Photo of Folk Artist Barney Smith outside of his Toilet Seat Art Museum.

Toilet Seat Art Museum

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Aside from our beloved San Antonio Spurs and The Alamo, it’s possible that no other San Antonio treasure has garnered as much national attention as folk artist Barney E. Smith.

His Toilet Seat Art Museum has been featured on The View, Montel Williams, the CBS Morning Show and in more than 50 magazines and books. Smith, a retired master plumber who was born in 1921, has been making his one-of-a-kind creations for more than 50 years. His largest toilet seat measures “6 feet, 6 inches from cheek-to-cheek,” according to Mr. Smith.

One of his 1,181 (and counting) seats displays a piece of the Challenger Space Shuttle that washed ashore. Another seat showcases $1 million in shredded cash from the U.S. Treasury. He’s got the 2015-2016 Spurs seat prepped and ready to go. He just needs the autographs of team members and coaches, and a replica of their sixth NBA trophy. (Yes, the Race for Seis is ON!)

My husband and I spent an enjoyable afternoon strolling down memory lane with Mr. Smith via his folk art creations. My favorite seat is one he made for the love of his life, Velma Louise, whom he was married to for 76 years. It reads, “TO MY SWEETHEART,” and it features a big red heart carved onto a tree with I LOVE YOU and BES/VLS. He married Velma Louise on Sunday, August 27, when he was 18 years old. Six years earlier on the same day, August 27, he fell out of that tree while showing off for Velma Louise and broke both of his arms. At the age of 12, he knew that she was the one. Luckily, his arms healed, and she fell for him, too.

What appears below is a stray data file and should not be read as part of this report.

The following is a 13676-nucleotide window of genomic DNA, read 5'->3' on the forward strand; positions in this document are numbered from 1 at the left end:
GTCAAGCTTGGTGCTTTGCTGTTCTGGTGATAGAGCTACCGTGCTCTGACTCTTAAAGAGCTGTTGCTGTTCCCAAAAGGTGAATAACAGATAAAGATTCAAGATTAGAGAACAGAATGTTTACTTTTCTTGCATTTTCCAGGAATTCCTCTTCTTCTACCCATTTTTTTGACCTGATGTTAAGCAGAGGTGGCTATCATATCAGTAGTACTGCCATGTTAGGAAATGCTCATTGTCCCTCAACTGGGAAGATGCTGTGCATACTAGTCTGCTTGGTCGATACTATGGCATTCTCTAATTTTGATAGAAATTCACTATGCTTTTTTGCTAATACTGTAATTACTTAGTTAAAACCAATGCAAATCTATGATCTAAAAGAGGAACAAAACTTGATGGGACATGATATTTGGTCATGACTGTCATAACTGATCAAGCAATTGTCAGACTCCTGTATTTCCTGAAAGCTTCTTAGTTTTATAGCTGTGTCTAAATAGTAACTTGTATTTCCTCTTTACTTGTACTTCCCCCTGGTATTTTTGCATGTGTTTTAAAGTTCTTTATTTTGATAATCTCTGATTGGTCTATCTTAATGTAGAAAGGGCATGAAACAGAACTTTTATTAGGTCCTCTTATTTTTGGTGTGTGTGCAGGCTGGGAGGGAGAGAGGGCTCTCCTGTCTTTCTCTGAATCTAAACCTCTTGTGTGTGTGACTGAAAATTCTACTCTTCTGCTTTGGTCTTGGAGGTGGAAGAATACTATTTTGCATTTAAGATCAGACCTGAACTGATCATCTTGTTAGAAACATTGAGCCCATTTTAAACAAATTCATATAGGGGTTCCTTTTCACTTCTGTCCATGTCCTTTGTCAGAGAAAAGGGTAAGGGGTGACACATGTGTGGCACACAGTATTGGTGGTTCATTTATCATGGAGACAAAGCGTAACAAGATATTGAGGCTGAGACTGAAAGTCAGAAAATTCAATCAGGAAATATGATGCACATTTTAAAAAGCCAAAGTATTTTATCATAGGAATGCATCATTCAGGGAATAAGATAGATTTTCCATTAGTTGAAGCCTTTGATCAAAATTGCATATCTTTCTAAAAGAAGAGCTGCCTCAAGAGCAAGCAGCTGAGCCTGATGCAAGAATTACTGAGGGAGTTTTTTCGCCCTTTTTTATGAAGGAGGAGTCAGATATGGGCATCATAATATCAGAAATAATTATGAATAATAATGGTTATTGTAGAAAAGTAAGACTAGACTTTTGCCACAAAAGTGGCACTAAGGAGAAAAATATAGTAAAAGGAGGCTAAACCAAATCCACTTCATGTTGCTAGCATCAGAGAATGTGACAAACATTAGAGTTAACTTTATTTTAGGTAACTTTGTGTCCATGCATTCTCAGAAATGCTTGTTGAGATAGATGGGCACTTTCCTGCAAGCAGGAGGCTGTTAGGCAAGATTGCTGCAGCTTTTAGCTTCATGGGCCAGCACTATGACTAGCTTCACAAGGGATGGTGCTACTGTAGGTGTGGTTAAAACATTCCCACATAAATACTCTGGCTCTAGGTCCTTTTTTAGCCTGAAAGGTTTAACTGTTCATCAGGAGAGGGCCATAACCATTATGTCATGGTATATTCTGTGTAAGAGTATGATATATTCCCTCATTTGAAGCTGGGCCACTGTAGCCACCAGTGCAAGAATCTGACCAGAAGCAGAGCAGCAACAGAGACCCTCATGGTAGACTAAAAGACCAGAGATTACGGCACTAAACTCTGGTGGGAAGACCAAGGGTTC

We also enjoyed Mr. Smith’s recitation of “When Earth’s Last Picture Is Painted,” a poem he performed when he was 12 years old at his elementary school in Eastland, Texas, a small town east of Abilene. He’s been reciting this Kipling ode for 82 years now, and he still performs it with loads of emotion.

Admission to the Toilet Seat Art Museum, 239 Abiso Avenue in Alamo Heights, is by appointment only. Call (210) 824-7791 to learn if Mr. Smith is available. He doesn’t charge an entry fee, but he will accept donations to help cover the cost of his art supplies.

Put Mr. Smith and his art on your don’t miss list! ¡Viva San Antonio!

For even more ideas of fun things to do and see in San Antonio, visit Barnes & Noble, The Twig, Whole Foods, Half Price Books on Broadway, Costco, Sam’s and Hudson News to purchase “100 Things To Do in San Antonio Before You Die” by yours truly.

4 thoughts on “Toilet Seat Art Museum

  1. Wonderful post and photos, Denise! I have fond memories from every visit I’ve made to the Toilet Seat Art Museum. I notice something different and hear a new story each time.

    1. Thank you, Diane! You’re the one who encouraged me to write about Mr. Smith and his Toilet Seat Art Museum. It has been on my to-do list for years. I’m sorry it took me so long. What a treasure! Thanks again, Denise

  2. An amazing reveal…whoo nu? Thank you for your passion to discover and share the treasures that San Antonio offers…sometimes anchored in our own backyards!

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